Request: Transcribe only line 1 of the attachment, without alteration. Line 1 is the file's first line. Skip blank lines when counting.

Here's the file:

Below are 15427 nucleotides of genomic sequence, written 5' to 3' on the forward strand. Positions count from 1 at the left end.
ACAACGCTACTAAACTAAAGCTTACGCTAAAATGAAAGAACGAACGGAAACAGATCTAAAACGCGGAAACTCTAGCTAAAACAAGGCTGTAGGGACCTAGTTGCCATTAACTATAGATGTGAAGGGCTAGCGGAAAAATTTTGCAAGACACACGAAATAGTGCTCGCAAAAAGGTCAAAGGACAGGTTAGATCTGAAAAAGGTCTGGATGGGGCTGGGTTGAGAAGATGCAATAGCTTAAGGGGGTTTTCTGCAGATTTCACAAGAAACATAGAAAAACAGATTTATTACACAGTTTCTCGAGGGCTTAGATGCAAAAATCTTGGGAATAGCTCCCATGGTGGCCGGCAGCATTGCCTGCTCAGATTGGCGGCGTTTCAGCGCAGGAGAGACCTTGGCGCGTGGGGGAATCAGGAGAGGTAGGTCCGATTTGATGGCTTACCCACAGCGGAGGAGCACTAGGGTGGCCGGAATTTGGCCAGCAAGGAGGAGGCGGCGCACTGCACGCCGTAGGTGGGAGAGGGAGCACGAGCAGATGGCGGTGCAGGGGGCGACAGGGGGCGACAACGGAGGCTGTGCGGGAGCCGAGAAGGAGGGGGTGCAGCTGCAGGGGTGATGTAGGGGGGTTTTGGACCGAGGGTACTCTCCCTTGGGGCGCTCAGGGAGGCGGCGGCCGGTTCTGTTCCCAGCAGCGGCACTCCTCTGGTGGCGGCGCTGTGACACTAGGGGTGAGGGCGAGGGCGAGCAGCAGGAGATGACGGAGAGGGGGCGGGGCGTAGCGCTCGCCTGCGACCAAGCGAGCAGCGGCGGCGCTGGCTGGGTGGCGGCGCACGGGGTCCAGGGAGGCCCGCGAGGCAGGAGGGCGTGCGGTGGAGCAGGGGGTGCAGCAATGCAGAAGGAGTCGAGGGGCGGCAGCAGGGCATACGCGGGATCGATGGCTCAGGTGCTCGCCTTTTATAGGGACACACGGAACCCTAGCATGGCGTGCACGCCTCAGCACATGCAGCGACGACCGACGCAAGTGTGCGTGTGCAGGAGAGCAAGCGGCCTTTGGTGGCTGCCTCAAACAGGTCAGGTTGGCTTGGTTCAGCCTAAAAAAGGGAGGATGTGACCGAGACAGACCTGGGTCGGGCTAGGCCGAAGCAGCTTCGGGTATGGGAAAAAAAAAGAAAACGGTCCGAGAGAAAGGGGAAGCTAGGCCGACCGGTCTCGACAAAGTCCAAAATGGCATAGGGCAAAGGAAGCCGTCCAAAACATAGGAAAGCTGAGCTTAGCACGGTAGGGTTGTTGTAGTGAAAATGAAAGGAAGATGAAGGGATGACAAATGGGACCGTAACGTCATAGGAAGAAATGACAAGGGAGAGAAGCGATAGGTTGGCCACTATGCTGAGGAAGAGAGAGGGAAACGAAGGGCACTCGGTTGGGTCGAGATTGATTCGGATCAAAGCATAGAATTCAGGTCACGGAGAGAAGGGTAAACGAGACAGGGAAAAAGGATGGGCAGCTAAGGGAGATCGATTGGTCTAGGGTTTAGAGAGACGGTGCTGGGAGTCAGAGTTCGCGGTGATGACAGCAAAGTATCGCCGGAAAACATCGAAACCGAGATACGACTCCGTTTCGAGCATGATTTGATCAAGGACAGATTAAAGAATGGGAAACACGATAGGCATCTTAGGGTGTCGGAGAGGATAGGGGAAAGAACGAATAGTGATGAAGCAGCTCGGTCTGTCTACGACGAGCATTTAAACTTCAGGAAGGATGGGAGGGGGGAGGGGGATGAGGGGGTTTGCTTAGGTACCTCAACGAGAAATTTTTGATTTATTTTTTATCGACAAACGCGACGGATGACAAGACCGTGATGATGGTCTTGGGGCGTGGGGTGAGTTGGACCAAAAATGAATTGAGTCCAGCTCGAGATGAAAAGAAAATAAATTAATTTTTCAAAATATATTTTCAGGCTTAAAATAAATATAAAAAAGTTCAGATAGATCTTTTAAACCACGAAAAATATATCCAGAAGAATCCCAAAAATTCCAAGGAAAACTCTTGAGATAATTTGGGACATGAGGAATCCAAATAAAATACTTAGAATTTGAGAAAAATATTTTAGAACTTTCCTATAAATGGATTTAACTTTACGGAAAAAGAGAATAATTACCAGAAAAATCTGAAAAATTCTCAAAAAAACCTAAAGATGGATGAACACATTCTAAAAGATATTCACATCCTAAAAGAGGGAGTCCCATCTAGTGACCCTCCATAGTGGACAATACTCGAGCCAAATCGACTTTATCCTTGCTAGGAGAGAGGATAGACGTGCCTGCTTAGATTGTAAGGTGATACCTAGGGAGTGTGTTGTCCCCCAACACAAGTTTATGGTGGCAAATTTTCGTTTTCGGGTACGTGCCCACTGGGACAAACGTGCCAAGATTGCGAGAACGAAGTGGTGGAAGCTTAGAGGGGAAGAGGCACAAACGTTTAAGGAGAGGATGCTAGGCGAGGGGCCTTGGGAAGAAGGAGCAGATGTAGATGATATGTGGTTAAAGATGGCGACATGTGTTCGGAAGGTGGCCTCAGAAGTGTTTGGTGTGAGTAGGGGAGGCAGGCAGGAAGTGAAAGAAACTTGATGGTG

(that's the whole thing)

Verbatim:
Below are 15427 nucleotides of genomic sequence, written 5' to 3' on the forward strand. Positions count from 1 at the left end.